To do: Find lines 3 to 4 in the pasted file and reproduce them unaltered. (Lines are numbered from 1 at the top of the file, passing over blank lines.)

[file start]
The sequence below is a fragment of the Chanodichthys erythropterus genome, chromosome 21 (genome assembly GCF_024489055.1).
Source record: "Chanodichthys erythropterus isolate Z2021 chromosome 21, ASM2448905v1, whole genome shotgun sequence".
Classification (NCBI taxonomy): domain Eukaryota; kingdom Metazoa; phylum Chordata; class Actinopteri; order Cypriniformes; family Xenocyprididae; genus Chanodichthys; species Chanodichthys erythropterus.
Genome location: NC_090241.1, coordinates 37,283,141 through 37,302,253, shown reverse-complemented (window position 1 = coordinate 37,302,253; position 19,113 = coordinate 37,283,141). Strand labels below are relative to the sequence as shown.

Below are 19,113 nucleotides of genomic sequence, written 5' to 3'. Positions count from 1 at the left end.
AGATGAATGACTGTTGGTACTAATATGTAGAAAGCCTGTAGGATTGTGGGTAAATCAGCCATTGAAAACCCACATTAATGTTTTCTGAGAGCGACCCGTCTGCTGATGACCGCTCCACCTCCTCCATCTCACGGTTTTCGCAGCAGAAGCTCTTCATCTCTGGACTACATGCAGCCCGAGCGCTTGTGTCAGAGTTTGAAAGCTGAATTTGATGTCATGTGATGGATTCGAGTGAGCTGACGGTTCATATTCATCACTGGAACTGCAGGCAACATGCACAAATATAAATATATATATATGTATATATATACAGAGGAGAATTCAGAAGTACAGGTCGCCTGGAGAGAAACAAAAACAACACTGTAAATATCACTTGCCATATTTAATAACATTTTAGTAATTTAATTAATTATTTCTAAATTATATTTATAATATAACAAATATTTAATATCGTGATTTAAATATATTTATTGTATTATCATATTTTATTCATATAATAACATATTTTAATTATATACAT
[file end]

Classification (NCBI taxonomy): domain Eukaryota; kingdom Metazoa; phylum Chordata; class Actinopteri; order Cypriniformes; family Xenocyprididae; genus Chanodichthys; species Chanodichthys erythropterus.
Genome location: NC_090241.1, coordinates 37,283,141 through 37,302,253, shown reverse-complemented (window position 1 = coordinate 37,302,253; position 19,113 = coordinate 37,283,141). Strand labels below are relative to the sequence as shown.